Oregon wind development will mark an important turning point for wind power and bird conservation

February 17th, 2012 · by Garrison Frost

Today, Audubon and the Portland Audubon Society submitted comments on an application for a permit that would allow the death or disturbance of Golden Eagles at a proposed new wind development near Bend, Oregon. The issuance of this permit potentially represents a major turning point in the development of alternative energy and its impacts on birds.  For the first time the U.S. Fish & Wildlife Service is attempting to directly address the impact of wind development on Golden Eagles, a fully protected species under the Bald & Golden Eagle Protection Act.

Audubon officials in general seek to find a solution that enables alternative energy development while at the same time ensuring the continued protection and growth of Golden Eagles. “Given the realities of climate change, it’s vital that we embrace alternative energy,” said Mike Daulton, Audubon’s Vice President of Government Relations. “But if we’re going to be issuing permits for development, it’s just as vital that we do it right.” (photo by Peter LaTourrette)

Golden Eagles are fully protected under the Golden Eagle and Bald Eagle Protection Act. Unlike the Endangered Species Act, there is no mechanism to allow for the killing or disturbance, called “take,” of these eagles. This presents a substantial obstacle for wind energy developers who face steep legal action if their turbines kill any Golden Eagles. The death of Golden Eagles at wind farms has pitted conservation groups such as Audubon against wind energy developments.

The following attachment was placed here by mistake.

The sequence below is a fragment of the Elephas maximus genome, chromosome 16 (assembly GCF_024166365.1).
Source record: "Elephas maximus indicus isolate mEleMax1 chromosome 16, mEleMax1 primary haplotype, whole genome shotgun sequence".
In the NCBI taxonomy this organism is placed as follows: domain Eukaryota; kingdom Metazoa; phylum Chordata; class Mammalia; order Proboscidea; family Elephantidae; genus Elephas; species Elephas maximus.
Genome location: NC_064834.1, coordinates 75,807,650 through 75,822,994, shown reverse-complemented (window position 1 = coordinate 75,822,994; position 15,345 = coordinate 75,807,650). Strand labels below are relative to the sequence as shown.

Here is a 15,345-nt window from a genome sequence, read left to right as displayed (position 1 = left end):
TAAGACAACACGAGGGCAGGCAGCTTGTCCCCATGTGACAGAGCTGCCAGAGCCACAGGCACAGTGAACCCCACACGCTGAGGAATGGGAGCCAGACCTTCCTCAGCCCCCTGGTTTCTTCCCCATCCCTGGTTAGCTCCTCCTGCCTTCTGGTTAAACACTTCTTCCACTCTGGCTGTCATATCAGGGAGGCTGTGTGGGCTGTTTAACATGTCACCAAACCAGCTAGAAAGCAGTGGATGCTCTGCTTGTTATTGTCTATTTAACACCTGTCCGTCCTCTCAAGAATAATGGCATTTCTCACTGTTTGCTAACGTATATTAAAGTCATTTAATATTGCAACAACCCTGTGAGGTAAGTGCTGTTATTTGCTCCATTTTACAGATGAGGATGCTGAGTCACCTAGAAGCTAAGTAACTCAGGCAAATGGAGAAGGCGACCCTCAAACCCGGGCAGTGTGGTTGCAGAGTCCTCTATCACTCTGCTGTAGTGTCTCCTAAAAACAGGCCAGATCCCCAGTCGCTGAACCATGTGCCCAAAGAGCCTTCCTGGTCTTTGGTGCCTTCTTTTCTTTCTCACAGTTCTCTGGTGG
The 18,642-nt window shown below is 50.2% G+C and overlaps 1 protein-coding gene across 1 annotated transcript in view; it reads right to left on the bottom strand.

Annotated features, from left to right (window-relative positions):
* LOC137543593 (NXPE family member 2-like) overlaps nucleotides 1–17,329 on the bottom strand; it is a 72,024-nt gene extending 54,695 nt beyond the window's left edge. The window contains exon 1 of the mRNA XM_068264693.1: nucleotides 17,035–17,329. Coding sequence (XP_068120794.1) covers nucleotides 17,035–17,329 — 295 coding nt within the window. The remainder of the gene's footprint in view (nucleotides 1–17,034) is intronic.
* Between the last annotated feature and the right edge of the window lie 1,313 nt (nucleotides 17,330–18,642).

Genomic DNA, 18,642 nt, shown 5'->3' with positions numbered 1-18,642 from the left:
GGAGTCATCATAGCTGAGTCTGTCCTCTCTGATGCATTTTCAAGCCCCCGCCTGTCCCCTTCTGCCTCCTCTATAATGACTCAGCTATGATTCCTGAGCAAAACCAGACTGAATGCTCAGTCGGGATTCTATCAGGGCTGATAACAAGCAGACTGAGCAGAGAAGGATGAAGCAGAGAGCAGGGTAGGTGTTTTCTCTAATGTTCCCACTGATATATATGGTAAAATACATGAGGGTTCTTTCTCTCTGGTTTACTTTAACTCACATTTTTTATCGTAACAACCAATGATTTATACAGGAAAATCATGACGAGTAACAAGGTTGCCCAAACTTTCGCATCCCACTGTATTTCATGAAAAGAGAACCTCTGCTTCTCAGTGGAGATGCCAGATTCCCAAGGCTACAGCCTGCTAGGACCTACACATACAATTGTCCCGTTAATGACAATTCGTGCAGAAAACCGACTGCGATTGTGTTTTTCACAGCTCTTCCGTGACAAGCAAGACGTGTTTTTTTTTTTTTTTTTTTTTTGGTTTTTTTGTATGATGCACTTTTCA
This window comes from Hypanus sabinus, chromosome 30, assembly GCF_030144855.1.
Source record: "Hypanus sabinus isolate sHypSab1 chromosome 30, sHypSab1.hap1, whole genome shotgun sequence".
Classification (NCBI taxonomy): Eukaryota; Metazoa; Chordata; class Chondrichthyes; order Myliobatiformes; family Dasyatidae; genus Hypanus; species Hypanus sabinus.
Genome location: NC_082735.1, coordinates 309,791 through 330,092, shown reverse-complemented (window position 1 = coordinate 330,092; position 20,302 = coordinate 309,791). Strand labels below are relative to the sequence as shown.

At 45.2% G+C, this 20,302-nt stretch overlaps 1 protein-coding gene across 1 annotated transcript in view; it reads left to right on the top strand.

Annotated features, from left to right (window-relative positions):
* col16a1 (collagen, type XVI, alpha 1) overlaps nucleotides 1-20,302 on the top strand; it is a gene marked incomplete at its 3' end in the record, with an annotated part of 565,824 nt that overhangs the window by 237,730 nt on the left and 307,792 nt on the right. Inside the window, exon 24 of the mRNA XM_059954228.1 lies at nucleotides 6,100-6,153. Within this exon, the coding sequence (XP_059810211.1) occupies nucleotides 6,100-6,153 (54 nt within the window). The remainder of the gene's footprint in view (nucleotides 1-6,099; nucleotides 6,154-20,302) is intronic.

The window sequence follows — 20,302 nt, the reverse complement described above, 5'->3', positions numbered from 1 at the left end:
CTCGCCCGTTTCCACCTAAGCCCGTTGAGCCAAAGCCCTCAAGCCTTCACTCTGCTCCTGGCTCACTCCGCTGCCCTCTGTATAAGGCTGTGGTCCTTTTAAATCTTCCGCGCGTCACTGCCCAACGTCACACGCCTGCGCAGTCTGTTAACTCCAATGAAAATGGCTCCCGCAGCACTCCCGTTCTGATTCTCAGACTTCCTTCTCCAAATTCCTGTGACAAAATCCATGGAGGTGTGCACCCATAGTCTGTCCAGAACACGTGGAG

In recognition of the fact that some eagle mortality is unavoidable as renewable energy facilities proliferate across the western landscape, the U.S. Fish & Wildlife Service has proposed a permitting process for wind projects that allows for the limited take of Golden Eagles if certain conservation efforts are included as part of the project, and if the Bald and Golden Eagle Protection Act regulatory standard of “no net loss” to bird populations is ensured. Further complicating this effort is the fact that even as the Service is drafting this permitting process, wind developers in Oregon are already applying for one.

“The Golden Eagle is one ofOregon’s most spectacular birds, and a species whose apparent population declines are generating increased levels of concern. It is critical that the Service create real protections for this species that minimize and fully mitigate for any impacts by development in their habitat areas,” said Bob Sallinger, conservation director for the Portland Audubon Society. “This is not just an opportunity to enable responsible wind development, but to also do right by a bird that has been greatly impacted by human activity.”